Lung cancer

Precision oncology: will ‘molecular champions’ supersede disease-specific clinics?

Prof Alex Drilon

Oncology clinics of the future may be organised by tumour biomarker signature rather than by disease, a specialist meeting in Sydney has heard.

With novel selectively-targeted tyrosine kinase inhibitors (TKIs) likely to become available from next year, it may make more sense to have solid tumours treated according to their molecular susceptibility than by anatomical location, it was suggested at the Australian Lung Cancer Trials Group (ALTG) Annual Scientific Meeting in Sydney.

Visiting speaker Professor Alex Drilon from the Memorial Sloan Kettering Hospital in New York outline the concept of “molecular champions” at the end of a presentation he gave on developments in RET and NTRK molecular targets.

He told the meeting that new RET-targeted TKIs were much better in terms of efficacy and cleaner in terms of side effects compared to the current generation of multi-kinase RET inhibitors.

Current drugs such as cabozantinib were non-specific and had a 50% efficacy ceiling on their pharmacological activity even at maximal doses, as well as substantial off-target side effects such as  hypertension, rash and diarrhoea.

“Chronic dosing of multikinase agents is characterised by frequent need for dose modification and discontinuation,” said Professor Drilon.

But two new agents designed to specifically target RET have shown potent and durable activity in patients with advanced NSCLC. The agents LOXO-292 and BLU-667 have shown overall response rates of 58-68% in early clinical trials and have also been well-tolerated in patients who are RET-fusion positive.

And encouragingly they have also shown significant intracranial activity in patients with brain metastases.

The drugs represent a substantial improvement over current multikinase TKIs and have received breakthrough designation approval by the FDA for the treatment of lung and thyroid cancers, Professor Drilon told the meeting.

Progress has also been made in targeting the NTRK fusion defect which is found across a diverse spectrum of cancers including many paediatric cancers. The first generation of TRK inhibitors such as larotrectinib and entrectinib have shown overall response rates of 57%-81% and durable responses in NTRK fusion positive thyroid and salivary cancers and soft tissue sarcoma.

Some of the cancers had proved extremely sensitive to TRK inhibition and showed dramatic responses, as well as the agents being active in the CNS.

As with the RET-targeted agents, the TRK inhibitors were well tolerated with most patients not needing dose modification. And while resistance to TRK inhibitors has been reported in some patients, these had been successfully treated with second-generation agents.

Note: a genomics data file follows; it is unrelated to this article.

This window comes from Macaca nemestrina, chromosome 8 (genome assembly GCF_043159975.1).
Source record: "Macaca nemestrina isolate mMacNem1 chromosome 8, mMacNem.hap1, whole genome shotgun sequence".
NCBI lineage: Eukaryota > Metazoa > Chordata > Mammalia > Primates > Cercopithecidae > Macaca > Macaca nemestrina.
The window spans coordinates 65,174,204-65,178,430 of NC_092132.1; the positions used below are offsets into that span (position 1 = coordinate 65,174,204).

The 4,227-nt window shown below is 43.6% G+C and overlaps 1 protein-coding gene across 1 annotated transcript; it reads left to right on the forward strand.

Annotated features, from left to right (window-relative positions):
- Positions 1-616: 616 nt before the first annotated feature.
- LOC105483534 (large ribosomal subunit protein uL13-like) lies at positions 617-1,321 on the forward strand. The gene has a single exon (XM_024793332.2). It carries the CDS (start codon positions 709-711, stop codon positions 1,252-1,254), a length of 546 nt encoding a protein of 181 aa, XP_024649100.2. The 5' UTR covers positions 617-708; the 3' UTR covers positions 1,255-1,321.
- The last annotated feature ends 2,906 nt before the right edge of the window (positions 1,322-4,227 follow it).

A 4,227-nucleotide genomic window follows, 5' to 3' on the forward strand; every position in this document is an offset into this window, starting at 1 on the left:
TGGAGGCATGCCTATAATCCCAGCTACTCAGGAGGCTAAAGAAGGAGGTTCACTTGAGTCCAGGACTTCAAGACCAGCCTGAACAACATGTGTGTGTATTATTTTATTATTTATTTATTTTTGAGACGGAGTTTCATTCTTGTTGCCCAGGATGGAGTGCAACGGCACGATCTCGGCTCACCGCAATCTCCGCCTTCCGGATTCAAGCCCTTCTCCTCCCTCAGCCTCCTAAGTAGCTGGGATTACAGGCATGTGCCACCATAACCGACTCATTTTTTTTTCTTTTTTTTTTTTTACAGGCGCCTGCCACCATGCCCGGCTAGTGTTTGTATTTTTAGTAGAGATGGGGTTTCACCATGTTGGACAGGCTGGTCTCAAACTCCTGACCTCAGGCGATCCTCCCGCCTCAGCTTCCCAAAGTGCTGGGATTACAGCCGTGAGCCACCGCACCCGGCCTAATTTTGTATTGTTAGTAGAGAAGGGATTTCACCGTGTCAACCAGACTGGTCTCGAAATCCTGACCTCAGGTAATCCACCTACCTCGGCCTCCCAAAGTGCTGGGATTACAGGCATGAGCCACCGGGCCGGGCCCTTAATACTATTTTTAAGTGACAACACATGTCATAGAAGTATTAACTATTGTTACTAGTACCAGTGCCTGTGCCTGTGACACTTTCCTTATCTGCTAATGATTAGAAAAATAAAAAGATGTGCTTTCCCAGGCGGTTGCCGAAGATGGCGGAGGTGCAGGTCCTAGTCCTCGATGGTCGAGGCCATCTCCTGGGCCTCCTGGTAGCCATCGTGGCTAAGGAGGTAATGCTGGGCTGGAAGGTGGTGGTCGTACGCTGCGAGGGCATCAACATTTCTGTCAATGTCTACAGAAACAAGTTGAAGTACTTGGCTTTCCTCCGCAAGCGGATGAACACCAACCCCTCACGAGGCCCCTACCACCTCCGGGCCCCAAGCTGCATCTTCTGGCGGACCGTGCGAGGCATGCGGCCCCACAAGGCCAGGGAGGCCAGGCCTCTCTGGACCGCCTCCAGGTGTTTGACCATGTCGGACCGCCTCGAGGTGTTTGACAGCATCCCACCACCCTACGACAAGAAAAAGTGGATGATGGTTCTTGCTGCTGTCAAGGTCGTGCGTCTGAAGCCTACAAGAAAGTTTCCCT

With the impending availability of these new therapies the next key question will be how to test cancer patients for actionable susceptibilities such as RET fusion and TRK fusion, said Professor Drilon.

In his institution this was done by targeted Next Generation Sequencing (NGS) of DNA, but it could also be done by FISH assays.

“My preference is that if you have access to NGS, which looks for many different things, you would rather do that rather than a single test for RET,” he said

“And fortunately if you find them, these fusions are highly susceptible to therapy,” he added.

Professor Drilon concluded by suggesting the traditional model of disease-specific clinics for lung cancers or colorectal cancers may be superseded by having a TRK fusion clinic and RET clinics.

“One thing that we do which I think will become critical as we roll out these drugs is that we develop ‘molecular champions’ – so like I’m the RET guy and the TRK guy and there’s a DNA damage repair guy. I think it’s much easier because you’re able to do a deeper dive, learn much more about the newer agents, the trials, resistance etc,”

“At the [Sloan Kettering] Early Drug Development Service we have representatives from different branches such as breast and lung but we see all different types of tumour in the clinic – sarcoma, salivary tumours etc,” he said.

“Eventually patients will go to the disease-specific services and if those doctors have questions about RET or TRK they reach out to us. Hopefully, as we look into the future the same way we have developed disease specific services I think we will develop molecular champions who can keep track of everything for other physicians.”

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